Industrial Lite

Designer Shauna Leftwich softens industrial edges of warehouse district condo
Eugenia Uhl

When the owners of a condo in the Warehouse District hired Shauna Leftwich, they were already familiar with her work and that of her teammate Julie Skiles of Ashley Hall Interiors. Leftwich had helped finish their primary home in Sorrento, but the assignment for this urban pied-à-terre was a departure from the directives given for their full-time residence on the water. While the Sorrento home is polished and feminine with Tiffany Blue and white according to her tastes, the New Orleans condo was to be more masculine and industrial according to his. Within reason that is.

“They wanted it warehousey,” says Leftwich, of the condo, which was previously owned by a bachelor. “But she wanted a softer version of industrial. I encouraged her to think outside of her comfort zone and look at this project as a way to enjoy a different style.”

The busy owners, who use the condo for a weekly date night in the city, for attending Saints games, cultural events, and festivals, and for weekends that often include their two teenage children or guests, wanted the condo to be comfortable for all who enjoy it. That called for brightening its under-lit interior and making it functional for teens and adults. Leftwich added both recessed lighting and decorative lighting throughout, toned down the exposed brick walls with a smear of plaster and weathered the natural stain of the beams. She worked with a neutral palette of grays and chose high performance indoor/outdoor fabrics that could stand up to the regular traffic of family and friends. She also changed the kitchen counters — replacing the old dated granite with new, lighter — more contemporary granite; re-finished the bathrooms with new cabinets, counters, mirrors and sconces; lightened the dark barn doors that close off the bedrooms; and added rice paper to the barn doors’ glass panes for privacy.

The condo’s durable concrete floors, stainless steel kitchen cabinets and appliances and the partition of mirrored glass above the kitchen cabinets were kept as is.  

Once the bones of the unit were upgraded, Leftwich further refined it with fixtures and furnishings. At the front entrance, she installed a series of large, dramatic lanterns, a pair of reproduction consoles and two mullioned mirrors that act like windows, visually expanding the corridor and reflecting light.  

The same sophisticated touch is carried through to the rest of the condo.  True to its industrial roots as a warehouse, the two-bedroom, two-bath residence has a framework of exposed pipes, duct work, beams and brick, but the addition of high-end design elements against the primitive quality of the backdrop makes the space appealing to both husband and wife.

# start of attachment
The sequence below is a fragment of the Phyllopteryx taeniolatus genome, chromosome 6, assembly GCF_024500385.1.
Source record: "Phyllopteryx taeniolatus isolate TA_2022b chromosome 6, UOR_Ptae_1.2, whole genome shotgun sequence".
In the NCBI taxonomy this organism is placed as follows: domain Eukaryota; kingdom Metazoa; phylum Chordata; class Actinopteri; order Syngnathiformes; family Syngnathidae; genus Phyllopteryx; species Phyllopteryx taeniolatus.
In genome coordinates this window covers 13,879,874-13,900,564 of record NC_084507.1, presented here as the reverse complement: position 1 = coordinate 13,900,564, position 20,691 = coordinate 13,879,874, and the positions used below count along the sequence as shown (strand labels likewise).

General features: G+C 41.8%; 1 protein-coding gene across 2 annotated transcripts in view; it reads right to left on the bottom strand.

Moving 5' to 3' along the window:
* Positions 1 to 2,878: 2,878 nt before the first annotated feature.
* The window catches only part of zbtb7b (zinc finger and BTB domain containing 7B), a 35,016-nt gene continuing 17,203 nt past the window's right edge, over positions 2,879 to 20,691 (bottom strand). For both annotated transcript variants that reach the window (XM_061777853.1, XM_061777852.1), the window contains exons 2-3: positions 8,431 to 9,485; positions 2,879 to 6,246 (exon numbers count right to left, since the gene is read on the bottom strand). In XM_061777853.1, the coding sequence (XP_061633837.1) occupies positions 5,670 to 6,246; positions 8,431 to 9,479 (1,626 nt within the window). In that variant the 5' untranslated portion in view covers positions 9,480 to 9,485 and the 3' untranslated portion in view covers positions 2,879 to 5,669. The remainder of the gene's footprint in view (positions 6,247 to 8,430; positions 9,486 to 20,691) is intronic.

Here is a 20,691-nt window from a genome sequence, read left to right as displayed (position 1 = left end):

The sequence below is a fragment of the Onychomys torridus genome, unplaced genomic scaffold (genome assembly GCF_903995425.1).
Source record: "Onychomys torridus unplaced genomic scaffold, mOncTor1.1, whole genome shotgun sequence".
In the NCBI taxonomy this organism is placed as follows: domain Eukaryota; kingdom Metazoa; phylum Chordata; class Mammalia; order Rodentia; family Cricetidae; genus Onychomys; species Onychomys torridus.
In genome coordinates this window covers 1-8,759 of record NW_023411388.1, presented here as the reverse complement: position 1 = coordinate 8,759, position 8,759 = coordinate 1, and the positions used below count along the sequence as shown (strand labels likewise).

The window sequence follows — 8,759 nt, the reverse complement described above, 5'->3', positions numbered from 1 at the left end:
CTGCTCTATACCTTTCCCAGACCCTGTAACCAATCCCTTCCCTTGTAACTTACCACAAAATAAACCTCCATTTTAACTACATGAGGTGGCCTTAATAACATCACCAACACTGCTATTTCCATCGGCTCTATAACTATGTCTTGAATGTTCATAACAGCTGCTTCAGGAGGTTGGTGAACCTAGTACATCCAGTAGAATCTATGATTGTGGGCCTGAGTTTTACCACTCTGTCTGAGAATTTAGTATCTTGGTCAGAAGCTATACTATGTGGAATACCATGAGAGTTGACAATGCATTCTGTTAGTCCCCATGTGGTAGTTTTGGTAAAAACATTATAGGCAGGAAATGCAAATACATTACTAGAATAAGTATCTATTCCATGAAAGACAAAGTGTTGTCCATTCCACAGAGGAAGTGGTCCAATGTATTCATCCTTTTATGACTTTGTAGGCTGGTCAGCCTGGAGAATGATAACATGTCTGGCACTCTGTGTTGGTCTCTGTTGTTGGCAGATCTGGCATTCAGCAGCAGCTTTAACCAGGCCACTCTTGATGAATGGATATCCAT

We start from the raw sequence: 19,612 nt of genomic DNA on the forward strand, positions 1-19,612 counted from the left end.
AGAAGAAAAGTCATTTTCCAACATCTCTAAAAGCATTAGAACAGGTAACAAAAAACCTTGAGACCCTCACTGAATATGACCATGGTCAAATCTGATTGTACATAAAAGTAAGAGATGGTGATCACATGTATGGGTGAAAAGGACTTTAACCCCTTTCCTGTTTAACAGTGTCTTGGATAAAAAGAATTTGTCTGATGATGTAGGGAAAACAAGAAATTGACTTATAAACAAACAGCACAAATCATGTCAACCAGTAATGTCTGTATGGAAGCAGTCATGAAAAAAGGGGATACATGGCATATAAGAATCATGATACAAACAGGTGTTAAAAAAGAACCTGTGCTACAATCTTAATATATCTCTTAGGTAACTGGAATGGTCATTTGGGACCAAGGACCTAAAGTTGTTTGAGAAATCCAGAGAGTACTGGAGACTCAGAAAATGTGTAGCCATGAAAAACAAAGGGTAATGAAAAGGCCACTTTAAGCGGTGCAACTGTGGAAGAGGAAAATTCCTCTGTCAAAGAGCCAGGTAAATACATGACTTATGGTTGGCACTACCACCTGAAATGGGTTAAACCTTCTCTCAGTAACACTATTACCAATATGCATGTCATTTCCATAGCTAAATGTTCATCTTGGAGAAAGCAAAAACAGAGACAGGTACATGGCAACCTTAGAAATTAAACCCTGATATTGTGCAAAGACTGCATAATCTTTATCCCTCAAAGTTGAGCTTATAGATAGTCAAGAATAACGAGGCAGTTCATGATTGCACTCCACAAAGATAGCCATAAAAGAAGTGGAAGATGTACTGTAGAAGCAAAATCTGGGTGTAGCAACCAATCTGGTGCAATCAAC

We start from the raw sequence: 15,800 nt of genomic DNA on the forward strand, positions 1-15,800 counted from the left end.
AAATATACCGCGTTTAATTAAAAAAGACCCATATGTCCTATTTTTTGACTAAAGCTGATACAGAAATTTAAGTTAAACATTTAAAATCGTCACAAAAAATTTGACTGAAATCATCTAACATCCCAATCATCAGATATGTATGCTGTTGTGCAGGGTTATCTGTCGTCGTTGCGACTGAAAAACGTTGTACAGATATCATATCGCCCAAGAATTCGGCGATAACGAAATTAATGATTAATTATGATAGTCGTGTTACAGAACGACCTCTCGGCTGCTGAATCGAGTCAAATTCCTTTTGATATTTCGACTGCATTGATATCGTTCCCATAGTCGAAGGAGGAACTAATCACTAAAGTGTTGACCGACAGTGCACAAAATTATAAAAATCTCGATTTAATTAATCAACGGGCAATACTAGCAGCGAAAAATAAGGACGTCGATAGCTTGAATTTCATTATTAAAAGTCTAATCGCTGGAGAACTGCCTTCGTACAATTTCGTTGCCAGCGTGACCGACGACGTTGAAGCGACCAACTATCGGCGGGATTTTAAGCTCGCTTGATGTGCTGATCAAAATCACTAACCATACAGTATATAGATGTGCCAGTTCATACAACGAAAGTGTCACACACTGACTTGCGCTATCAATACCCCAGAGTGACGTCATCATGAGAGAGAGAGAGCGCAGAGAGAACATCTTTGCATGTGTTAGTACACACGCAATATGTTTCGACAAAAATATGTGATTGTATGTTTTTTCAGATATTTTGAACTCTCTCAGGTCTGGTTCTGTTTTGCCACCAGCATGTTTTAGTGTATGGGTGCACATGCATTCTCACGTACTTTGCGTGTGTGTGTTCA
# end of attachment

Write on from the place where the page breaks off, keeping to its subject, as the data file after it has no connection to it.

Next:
Customization was key to creating a living space that feels roomy enough when inhabited by four or more.

 “Every aspect of design is about size and proportion,” says Leftwich, who’s worked for Ashley Hall Interiors for 36 years (in 2010, she took over as lead designer for the firm, now in its 50th year of business). “Everything is a calculation. But the smaller the space, the more thoughtful the plan needs to be.”

The large sectional sofa that anchors the central living area, the entertainment center that houses the television, the dining table (which seats six for entertaining) and headboards were all custom designed for the dimensions and needs of the condo. Even the small balcony lives large thanks to its downtown rooftop views and its suitably sized furnishings, including a portable galvanized-aluminum table that is used as an outdoor bar.  

Ready-made pieces, such as the console behind the sofa that doubles as an indoor bar (with cabinet space for storage), were likewise chosen for appropriate scale and flexibility of use.

Leftwich finished the project with muted artworks — mostly abstracts selected to complement the industrial aesthetic and monochromatic color scheme, as well as pieces that impart a sense of place. The latter includes a series of sepia-toned photographs depicting New Orleans settings and a framed blueprint of a Mardi Gras float built by the husband’s grandfather.

 While tailored shapes and shades of gray are the mainstay in the condo, the master bedroom has a more glamourous, formal look.  Built around a medallion-patterned rug chosen by the wife, it includes walls of deep mineral blue, a mirrored armoire, a tufted headboard and a crystal-beaded chandelier with a drum shade.

Still, the main mandate for this home-away-from-home, according to the designers, was more “his” than “her.”

“This project really started as a place for the husband,” says Leftwich. “I wanted him to feel he was a big part of this. We made sure it would pass the wife’s test.  But we wanted it to be a place that he would like too.”



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